The praise that former-Schenectady City Councilman Carl Erikson has received across the aisle after he resigned from the council a couple of weeks ago has been more than warranted.
In fact, Erikson has received so much recognition as having been a competent and respectable leader from colleagues and members of the general public that there is nothing more for me to add, except to say that he will be missed.
Now let’s talk about the first Tuesday in November. While both the Schenectady Democratic and Republican committees scramble to find additional candidates to run for the vacant seat left by Erikson, I can’t help but shake my head for two reasons.
The first should be the most obvious one. The Democratic majority on the council will appoint someone to the vacant seat before the nomination deadline on Sept. 16, so they can get that person on the ballot as an incumbent.
After all, the council appointed Ed Kosiur in February to fill the vacant seat left by former Councilwoman Denise Brucker and they’ll be sure do it again.
It was clear back then as it is now that I’m no fan of appointments. This especially applies to any rushed appointments for the sake of giving what I perceive as an unfair advantage to a person unworthy of being called an incumbent.
This is purely a political move used to boost the chances of Democrats grabbing the two available seats, but despite it being a shady practice, you can’t blame them for doing something completely legal. If Republicans had a majority on the council, they would do the same thing.
I also am shaking my head because I do not see a truly new independent voice running this fall. And no, I’m not referring to anyone endorsed by the Working Families, Independence or Alliance parties, so Joseph Kelleher does not qualify. Besides, he is also endorsed by Republicans.
This is not a knock on Kelleher. He has his endorsements and I wish him the best of luck. This is also not a knock on the aforementioned third-party endorsers.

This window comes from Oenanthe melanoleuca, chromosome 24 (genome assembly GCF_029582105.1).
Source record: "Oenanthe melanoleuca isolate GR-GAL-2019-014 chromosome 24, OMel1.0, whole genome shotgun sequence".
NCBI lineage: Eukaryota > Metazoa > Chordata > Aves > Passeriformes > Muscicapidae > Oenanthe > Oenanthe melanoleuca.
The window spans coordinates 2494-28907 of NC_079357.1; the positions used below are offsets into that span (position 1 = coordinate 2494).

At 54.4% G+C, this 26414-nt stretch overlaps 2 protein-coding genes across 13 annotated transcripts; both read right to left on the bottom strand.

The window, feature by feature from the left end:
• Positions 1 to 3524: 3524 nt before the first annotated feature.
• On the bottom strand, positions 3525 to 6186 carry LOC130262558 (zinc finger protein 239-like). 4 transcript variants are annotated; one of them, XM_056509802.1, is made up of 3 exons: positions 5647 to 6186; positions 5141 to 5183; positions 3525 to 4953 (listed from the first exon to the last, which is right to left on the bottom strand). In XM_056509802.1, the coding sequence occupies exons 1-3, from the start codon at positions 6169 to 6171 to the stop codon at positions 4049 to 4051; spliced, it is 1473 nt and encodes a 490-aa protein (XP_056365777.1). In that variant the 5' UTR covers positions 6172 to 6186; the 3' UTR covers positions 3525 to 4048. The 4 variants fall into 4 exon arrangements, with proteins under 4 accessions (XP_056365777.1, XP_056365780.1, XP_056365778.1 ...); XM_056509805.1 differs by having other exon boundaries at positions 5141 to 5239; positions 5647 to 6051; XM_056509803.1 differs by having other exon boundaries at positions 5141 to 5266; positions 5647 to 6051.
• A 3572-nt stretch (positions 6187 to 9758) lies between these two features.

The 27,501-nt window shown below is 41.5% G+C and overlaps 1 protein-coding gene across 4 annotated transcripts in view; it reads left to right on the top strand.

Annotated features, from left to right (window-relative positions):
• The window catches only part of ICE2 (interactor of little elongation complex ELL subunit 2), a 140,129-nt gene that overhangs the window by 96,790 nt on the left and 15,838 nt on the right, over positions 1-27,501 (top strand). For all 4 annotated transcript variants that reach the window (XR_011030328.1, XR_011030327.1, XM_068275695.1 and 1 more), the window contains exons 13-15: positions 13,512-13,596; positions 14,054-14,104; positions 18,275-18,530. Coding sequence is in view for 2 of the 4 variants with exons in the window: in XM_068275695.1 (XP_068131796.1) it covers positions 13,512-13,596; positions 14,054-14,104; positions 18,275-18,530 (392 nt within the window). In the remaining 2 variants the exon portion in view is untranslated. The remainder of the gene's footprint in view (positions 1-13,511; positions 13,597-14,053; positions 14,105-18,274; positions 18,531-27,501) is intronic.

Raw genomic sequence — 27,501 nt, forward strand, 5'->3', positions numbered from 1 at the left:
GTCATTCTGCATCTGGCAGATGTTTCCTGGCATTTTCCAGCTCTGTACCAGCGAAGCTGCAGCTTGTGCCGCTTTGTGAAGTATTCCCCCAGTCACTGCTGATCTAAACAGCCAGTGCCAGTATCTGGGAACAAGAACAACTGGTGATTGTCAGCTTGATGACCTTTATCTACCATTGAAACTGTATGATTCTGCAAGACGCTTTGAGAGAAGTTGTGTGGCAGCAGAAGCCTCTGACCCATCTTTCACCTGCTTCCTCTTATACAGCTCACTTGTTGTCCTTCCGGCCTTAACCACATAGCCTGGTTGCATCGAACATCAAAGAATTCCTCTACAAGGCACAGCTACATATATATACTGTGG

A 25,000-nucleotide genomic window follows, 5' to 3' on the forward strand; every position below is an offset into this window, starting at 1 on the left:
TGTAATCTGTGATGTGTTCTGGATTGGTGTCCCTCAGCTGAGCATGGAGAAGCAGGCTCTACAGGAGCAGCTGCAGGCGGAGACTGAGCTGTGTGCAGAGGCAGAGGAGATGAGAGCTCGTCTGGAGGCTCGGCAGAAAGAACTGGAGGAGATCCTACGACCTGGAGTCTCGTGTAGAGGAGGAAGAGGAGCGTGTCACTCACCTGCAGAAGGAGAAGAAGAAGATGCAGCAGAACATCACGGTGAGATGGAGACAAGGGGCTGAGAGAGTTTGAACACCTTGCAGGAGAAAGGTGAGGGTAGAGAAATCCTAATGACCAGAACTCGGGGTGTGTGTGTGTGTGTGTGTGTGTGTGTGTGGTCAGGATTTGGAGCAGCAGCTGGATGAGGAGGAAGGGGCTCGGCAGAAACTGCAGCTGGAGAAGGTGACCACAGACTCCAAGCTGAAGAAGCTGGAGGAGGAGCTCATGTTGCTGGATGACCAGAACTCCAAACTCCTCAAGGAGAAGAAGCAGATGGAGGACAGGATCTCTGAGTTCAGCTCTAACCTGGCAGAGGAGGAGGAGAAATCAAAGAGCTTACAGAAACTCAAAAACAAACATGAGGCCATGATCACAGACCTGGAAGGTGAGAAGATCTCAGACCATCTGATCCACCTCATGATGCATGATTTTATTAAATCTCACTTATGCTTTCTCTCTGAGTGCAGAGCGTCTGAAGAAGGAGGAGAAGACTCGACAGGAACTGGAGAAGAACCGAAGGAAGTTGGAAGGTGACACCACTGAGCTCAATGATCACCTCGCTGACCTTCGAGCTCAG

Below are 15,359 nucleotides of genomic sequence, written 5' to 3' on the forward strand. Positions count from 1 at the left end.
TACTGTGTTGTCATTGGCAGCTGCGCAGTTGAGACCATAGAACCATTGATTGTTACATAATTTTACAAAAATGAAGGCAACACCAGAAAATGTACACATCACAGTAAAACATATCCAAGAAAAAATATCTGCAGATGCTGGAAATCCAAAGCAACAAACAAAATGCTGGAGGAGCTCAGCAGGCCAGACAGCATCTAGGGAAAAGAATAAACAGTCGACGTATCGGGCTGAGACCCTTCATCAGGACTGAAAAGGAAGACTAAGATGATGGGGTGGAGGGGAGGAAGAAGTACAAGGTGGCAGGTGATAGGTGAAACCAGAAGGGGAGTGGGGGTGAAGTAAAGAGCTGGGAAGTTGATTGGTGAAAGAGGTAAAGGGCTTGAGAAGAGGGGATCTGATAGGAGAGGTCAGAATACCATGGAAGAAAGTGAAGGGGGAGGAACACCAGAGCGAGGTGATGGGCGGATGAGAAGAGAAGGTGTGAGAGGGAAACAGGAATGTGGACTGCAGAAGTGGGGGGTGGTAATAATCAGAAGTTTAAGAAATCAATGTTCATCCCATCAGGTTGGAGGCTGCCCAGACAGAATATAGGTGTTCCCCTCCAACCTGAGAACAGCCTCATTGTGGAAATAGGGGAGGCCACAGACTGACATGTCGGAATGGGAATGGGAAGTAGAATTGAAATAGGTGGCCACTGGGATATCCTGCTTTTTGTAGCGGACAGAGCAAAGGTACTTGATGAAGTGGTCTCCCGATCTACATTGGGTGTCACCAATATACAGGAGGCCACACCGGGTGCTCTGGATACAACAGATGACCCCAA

What I’m referring to by independent voice, is someone that is not party-affiliated, doesn’t have to run on a platform of pre-defined values and doesn’t have to worry about appeasing their political endorsers.
Of course, when you are endorsed by a political party, you can choose to go rogue or alienate yourself from the rest of your colleagues if you wind up getting elected, but good luck being endorsed again next time around.
Then again, there’s something to be said about having that uppercase letter next to your name indicating your party affiliation. Voters seem to be drawn to it like a cat to a laser pointer.
But who wins my respect the most is someone who works tirelessly to get their name on a ballot in order to go up against the big boys, David versus Goliath style.
Which brings me to me next point: I have heard of no one attempting to run a write-in campaign or form their own party for November’s election.
Pat Zollinger formed her own single-person party in 2005 and 2010 to get on those ballots, but was unsuccessful in both attempts. That’s the last person I recall doing things their own way and it’s a shame.
I am still hopeful that someone without party affiliation will give it a go this fall. If they were to have some worthwhile ideas about the future of Schenectady and the ability to genuinely convey them to the public, I believe they would have a puncher’s chance at winning a seat.
While the public’s view of political parties on the local level is far less vitriolic than on the national scale, many people are fed up with both major parties. Just look at the recent congressional job approval numbers. They are near an all-time low.
Let’s be realistic here. The election this November will not decide the majority on the council. Democrats will still reign supreme no matter what the outcome. That is why perhaps, just perhaps, the public might be willing to elect a non-endorsed nominee to join Councilman Vince Riggi, an Alliance Party member, in throwing curveballs at the majority.
It would be like a long-shot pony shocking the favorite for the win, which has been happening quite a lot this season up at Saratoga. So I say, why not in Schenectady?
I encourage any eligible Schenectadians looking to faithfully serve the public to step forward and heed your call. Get those necessary signatures from registered city voters who have not already signed a petition supporting another candidate on the ballot.
The most significant power that city residents have is the ability to register a vote. But if they are only given a choice between Democrats and Republicans, then it diminishes what that power stands for, because it ends up becoming a “lesser of two evils” principle.
That’s not to say that any nominee running as a Democrat or Republican is not a worthy candidate. No, the argument I make has always been about choice, or in Schenectady’s case, lack thereof. There are some cases where too many choices might be disadvantageous, but in politics, more choices should always be encouraged and appreciated.
Robert Caracciolo lives in Schenectady and is a regular contributor to the Sunday Opinion section.